Splogs cluttering the blogosphere and the web.

First, Google did great things in helping everyone find relevant information on the web. Now it is one of those helping to add clutter. The blog-provider blogger.com, acquired by Google some time ago, is one of those blogservices enabling splogs. Within the across the Sound Podcast, Steve Rubel also mentions this upcoming problem. There is a couple of stories about this, here, here and here.

The move was designed to doctor search results and boost traffic to those sites by fooling the search-engine spiders that crawl the Web looking for commonly linked-to destinations.

Email spam is bad, as it clogs up user’s email box and make it difficult for marketers to send even permission based emails, as these might not be opened either.

Splogs don’t affect users directly (apart from those subscribed to certain RSS feeds). But it can have a large negative impact on the blogosphere (and consumer generated media, as Steve puts it), as well as information access. As the quote above says, it’s about fooling searchengines and hence distorting searchengine results in the favour of the splogged (ie linked to) websites.
If a bot creates a couple of fake blogs all linking to a site for, say, Viagra, tagged with „pharmaceutical“ and other tags, then this will have a high position within a search for pharmaceuticals. Even though the user will (probably) have searched for more objective information.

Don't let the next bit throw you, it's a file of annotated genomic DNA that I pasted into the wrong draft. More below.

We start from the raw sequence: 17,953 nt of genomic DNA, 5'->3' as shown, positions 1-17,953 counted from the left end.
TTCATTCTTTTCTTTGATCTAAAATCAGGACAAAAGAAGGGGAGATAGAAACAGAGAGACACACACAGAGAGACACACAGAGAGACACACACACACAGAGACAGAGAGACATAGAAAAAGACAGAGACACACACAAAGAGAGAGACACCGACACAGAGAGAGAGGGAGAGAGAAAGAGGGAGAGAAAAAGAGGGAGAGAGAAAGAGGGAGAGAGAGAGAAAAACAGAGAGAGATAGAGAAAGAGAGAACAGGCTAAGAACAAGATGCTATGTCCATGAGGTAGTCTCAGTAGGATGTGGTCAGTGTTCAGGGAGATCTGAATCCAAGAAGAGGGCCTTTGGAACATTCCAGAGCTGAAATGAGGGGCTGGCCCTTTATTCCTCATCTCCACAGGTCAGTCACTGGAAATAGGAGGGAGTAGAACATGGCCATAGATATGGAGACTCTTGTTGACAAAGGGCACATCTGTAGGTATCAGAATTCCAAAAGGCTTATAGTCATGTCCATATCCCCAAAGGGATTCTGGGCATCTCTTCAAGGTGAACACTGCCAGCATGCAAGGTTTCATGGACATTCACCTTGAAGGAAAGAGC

Technorati writes, that 2% – 8% of new weblogs are fake or spam weblogs.

So this might indeed have a direct impact for users. If good information cannot be found as easily any more because of bad information, because the search results show too many splogged sites, then the whole concept of the web as a medium for quickly finding relevant information is in danger.

So what can be done?
First option: filter blogs from search results. But this is not really what the search engines will want (remember Yahoo! integrating blogs into news search results). This would kill most consumer generated media and put the web back to where it was 5 years ago. Not to mention of the loss of valuable information that quite a few bloggers provide!
second option: make it impossible for the bots to open blogs automatically. There must be a technical solution for this, Google!!

btw, Fightsplog wants to take action, so go there an help (if you can).



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